Monday, November 28, 2011

CRF: Vatican City (Part 1)

"CRF" is not a crime show you've never heard of, it stands for "Cutting Room Floor." Below are some of our favorite pics that never made the blog. We figured we'd reminisce a little while we're home for a visit. (Back in Europe December 28th).
Vatican City was our first true microstate. (Sorry, Luxembourg, but you were big-ish.) Unlike everywhere else, we couldn't actually stay in the country. So, our experience in Vatican City had two distinctive sides - our "official time," which was spent within the perimeter of the microstate and our "Rome time." Our photos also fall into those two categories and since we could never really showcase our time spent outside the City walls, hundreds of shots from our Rome time wound up on the cutting room floor.
Our rental apartment was just a few blocks away from the southeast border of Vatican City. Remaining in our little corner of Rome, hugging the border of Vatican City as much as we could allowed us to really notice the little things, the details of a city that would otherwise seem epic.Barring the Vatican, all of the real tourist attractions in Rome are east of the Tiber River - which leaves the area around Saint Peter's Square mostly left alone. We got to experience a real slice of Roman life, going to "our cafe" every morning, "our gelato place" every afternoon and "our wine shop" every evening.On a particularly beautiful day, we took a walk up to Aurelio Park. Atop Gianicolo, the second tallest hill in Rome, the park gave us sweeping views over the city. People walked their dogs and bought their children balloons and popsicles. A group of older tourists walked around identifying trees.
Downtown Trastevere, our neighborhood, was a pretty hip and happening place. John Cabot University kept the after-dark streets filled with fashionable college students. The businesses catered to the young and tasteful, lovely little restaurants, gallery-like clothing boutiques and bars galore. The cobbled streets and 16th century buildings were the epitome of boho chic.
Our grocery shopping was done in Prati, a residential neighborhood just north of the Vatican. There was an international food shop, a gourmet Italian goods store that was spectacular and the wonderful Trionfale Market. It's one of the largest food markets in Italy and inspired a number of dinners that turned out so well, we decided to post about them. (Roman artichokes, linguine and clams, shrimp and asparagus risotto and asquash blossom dessert and our most ambitious, most delicious, braised octopus).
A travel article from the New York Times, published in 1987, says that the vendors at the Porta Portese Sunday flea market are "a show in themselves." It's absolutely true that the market itself is your usual street fair fare, but the sellers make it memorable. They call out to you congenially and fraternize animatedly. They're regulars, locals, most of whom have been manning their station for years.They called your attention with signs, smiles, compliments, and - in this case - an enormous red arrow. People walked through with entire bags filled with purchases. Tourists clutched their purses and rifled through tchotchkes. It was crowded and stretched so long without an outlet that we wound up, basically, hopping a fence to get home.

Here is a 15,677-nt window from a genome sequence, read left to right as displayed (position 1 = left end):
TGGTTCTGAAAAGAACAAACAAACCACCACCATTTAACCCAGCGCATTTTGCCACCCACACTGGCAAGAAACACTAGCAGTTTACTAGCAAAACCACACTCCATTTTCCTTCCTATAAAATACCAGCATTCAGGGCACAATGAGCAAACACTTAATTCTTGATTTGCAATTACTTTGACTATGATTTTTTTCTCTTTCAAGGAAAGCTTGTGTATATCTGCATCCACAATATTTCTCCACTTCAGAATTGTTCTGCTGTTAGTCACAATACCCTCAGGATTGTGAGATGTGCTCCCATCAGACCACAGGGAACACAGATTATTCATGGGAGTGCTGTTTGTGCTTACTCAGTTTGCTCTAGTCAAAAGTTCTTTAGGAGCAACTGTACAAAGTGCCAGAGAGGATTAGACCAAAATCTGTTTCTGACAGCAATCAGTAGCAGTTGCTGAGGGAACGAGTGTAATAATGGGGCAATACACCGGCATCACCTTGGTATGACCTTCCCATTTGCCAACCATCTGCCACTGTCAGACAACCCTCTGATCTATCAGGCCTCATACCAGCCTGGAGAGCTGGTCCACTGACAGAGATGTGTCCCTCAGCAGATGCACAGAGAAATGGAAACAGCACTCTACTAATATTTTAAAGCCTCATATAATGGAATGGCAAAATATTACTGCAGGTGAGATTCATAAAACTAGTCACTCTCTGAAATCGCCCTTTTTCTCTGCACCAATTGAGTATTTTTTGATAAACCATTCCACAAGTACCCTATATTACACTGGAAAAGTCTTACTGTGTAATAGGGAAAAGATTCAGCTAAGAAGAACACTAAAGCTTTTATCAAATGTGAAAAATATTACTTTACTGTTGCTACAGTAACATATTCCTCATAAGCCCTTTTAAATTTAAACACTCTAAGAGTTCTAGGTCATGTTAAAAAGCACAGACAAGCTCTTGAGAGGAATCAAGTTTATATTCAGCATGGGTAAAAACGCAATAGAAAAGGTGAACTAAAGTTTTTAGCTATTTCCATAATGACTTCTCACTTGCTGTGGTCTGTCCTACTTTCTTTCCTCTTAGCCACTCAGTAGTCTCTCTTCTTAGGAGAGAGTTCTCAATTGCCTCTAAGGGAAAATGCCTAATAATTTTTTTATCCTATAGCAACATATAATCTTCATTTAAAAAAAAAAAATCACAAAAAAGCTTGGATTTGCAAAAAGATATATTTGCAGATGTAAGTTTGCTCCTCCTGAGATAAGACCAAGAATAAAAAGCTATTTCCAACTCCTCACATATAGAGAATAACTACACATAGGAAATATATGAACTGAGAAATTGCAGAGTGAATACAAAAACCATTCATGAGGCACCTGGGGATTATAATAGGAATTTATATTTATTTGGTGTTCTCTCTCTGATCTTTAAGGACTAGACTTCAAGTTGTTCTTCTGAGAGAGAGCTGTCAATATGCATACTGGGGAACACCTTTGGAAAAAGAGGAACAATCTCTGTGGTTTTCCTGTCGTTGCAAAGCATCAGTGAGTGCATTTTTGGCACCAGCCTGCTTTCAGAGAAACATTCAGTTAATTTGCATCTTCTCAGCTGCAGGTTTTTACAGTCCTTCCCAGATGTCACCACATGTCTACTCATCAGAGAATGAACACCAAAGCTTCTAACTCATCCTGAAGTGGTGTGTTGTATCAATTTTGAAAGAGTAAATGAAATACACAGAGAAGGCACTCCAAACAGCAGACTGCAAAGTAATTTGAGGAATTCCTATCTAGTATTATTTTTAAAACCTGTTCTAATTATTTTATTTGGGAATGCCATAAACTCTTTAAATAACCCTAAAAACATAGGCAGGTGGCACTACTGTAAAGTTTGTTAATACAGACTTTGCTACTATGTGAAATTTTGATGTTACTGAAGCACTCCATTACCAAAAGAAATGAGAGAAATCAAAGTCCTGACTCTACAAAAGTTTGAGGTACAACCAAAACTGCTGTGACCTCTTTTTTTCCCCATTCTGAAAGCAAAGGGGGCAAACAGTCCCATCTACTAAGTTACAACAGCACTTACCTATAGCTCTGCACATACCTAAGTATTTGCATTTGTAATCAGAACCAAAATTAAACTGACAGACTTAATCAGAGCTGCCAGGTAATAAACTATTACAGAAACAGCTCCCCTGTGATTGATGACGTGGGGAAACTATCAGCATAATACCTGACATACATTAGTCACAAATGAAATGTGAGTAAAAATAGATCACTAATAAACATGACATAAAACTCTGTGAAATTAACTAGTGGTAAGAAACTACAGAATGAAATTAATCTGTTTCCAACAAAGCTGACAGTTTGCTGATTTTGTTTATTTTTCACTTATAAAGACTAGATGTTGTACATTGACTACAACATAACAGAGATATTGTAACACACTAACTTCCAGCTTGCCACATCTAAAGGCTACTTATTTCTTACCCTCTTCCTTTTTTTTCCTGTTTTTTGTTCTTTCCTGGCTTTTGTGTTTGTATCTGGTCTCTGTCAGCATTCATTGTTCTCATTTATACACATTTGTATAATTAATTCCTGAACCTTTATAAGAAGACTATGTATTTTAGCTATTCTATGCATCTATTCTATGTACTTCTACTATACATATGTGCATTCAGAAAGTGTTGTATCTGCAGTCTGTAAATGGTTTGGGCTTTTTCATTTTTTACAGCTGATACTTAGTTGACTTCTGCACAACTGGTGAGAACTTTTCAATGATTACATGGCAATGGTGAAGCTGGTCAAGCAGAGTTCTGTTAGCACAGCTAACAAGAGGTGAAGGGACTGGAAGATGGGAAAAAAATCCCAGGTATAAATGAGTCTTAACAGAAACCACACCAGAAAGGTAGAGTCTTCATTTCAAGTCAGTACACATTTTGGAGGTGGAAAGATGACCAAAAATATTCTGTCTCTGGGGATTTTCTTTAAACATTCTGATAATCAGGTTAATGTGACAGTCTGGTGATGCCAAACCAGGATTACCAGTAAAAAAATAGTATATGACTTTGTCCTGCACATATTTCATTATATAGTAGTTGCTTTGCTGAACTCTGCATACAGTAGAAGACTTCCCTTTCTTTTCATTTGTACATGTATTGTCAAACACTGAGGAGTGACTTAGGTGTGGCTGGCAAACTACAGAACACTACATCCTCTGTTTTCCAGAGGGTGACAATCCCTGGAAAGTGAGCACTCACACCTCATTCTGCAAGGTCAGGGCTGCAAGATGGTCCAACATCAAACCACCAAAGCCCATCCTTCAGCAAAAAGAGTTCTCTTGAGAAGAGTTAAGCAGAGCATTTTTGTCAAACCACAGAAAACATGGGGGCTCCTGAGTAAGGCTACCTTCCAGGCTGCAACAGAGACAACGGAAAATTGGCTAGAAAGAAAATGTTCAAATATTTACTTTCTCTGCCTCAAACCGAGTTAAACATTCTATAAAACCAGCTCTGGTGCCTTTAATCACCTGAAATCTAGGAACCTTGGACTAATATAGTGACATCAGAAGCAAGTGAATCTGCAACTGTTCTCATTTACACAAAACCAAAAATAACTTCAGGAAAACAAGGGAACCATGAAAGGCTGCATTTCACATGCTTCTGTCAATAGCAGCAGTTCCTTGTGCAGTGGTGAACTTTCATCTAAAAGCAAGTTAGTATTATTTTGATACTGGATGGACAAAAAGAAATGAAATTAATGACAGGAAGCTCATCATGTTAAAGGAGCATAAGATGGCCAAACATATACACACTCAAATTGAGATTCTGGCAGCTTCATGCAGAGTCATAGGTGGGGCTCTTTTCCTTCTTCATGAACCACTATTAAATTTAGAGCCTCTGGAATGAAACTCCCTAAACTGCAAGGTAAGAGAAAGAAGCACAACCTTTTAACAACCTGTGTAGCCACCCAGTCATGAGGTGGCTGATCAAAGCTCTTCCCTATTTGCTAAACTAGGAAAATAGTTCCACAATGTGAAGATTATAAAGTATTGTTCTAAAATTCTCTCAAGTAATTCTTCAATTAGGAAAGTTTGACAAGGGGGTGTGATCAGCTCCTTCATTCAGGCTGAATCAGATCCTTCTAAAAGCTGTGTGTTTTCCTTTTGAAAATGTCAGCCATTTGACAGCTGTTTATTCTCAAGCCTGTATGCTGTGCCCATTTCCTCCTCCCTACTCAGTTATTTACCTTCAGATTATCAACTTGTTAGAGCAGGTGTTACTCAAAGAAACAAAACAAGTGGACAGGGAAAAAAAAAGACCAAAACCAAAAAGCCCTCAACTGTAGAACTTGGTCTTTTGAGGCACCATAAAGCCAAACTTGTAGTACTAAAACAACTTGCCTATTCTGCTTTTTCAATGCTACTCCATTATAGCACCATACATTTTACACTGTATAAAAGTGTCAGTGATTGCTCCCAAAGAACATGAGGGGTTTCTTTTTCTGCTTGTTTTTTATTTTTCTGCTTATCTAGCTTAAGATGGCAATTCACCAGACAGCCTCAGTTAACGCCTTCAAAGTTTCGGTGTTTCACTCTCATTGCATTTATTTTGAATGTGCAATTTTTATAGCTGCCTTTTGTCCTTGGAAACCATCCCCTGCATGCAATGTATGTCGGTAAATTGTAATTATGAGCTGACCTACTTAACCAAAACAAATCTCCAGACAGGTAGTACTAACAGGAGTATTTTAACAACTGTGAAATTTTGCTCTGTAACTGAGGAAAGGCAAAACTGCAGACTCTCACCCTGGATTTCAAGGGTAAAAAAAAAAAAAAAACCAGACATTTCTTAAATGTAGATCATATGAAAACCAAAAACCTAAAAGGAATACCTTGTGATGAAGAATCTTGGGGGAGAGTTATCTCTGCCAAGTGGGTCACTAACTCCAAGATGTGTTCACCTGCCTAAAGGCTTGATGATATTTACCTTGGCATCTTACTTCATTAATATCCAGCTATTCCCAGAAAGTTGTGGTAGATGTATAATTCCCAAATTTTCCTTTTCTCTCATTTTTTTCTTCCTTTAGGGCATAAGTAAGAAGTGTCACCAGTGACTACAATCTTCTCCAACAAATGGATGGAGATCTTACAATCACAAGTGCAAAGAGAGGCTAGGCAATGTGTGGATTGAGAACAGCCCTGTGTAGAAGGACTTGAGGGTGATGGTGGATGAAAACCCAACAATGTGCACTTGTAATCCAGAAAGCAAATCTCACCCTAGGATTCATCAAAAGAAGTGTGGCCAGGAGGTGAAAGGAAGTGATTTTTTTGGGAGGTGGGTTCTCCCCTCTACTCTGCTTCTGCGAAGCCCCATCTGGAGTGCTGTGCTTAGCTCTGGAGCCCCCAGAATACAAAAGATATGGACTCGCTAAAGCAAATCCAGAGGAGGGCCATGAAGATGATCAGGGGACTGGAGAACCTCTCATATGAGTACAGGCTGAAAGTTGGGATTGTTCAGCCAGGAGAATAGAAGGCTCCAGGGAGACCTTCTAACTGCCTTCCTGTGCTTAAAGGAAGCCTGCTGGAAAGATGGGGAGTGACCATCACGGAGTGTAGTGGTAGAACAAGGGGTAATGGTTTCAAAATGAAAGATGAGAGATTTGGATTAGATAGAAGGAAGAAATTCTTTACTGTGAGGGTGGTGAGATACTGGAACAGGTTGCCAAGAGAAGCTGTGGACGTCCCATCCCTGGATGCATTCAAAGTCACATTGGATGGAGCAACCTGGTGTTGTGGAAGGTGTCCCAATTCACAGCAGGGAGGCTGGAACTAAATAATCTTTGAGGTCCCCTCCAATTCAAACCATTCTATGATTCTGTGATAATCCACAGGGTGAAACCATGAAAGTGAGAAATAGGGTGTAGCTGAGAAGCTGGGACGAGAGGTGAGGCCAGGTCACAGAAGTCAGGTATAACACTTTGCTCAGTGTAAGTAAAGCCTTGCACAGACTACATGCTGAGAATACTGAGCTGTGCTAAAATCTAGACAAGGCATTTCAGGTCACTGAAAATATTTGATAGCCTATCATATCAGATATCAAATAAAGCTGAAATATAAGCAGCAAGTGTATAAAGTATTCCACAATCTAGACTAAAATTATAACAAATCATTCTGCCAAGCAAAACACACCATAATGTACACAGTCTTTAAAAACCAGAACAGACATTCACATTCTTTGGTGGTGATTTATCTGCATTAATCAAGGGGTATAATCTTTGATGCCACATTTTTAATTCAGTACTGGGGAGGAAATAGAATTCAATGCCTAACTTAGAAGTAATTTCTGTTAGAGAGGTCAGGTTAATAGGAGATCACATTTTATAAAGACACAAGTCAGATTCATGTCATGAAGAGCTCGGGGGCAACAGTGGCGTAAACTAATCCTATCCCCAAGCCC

Our final night, we ventured over the river for dinner. Looking back over it, we could see the dome of Saint Peter's Basilica and new that if we headed straight for it, we would find our way home.
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Sunday, November 20, 2011

CRF: Italy

"CRF" is not a crime show you've never heard of, it stands for "Cutting Room Floor." Below are some of our favorite pics that never made the blog. We figured we'd reminisce a little while we're home for a visit. (Back in Europe December 28th).
We spent a month and a half on the Italian Peninsula, moving from Italy to Vatican City to San Marino. Not too shabby of a place to linger for a while. At the tale end of our Italian time, we spent two nights in Rome. This is the view out our window. We have about a hundred photos of this view - at dawn, midday, dusk and night. It was always just so stunning. If we stuck our heads out and turned to the right, we could make out a bit of the Coliseum.
Trevi fountain at night. Tourists crowded around, flashes bounced off the water, coins plopped in steadily. Legend has it that throwing a coin into Trevi fountain ensures a return to Rome. This young woman, who was shivering during a photo shoot, would probably choose a warmer month next time. The fountain is gorgeous at night and the sound of rushing water adds calm and a bit of magic to the crowded scene.
Some clever street art. We saw a few 'do not enter' signs altered like this. Further down the street, a two person team scrubbed away at less artistic graffiti.
We often reminisce about Trani. Our favorite meal in Italy was here, and it's easy to see why. Every morning brought a spectacular fish market and a few tables stayed open until dark. Bright pink rock shrimp, mussels that shone a midnight blue, silver sardines. The crates and buckets were like treasure chests, filled with glistening jewels. Man, we wished we could buy some of it and cook it up. But, we just had to settle for eating out. Shucks.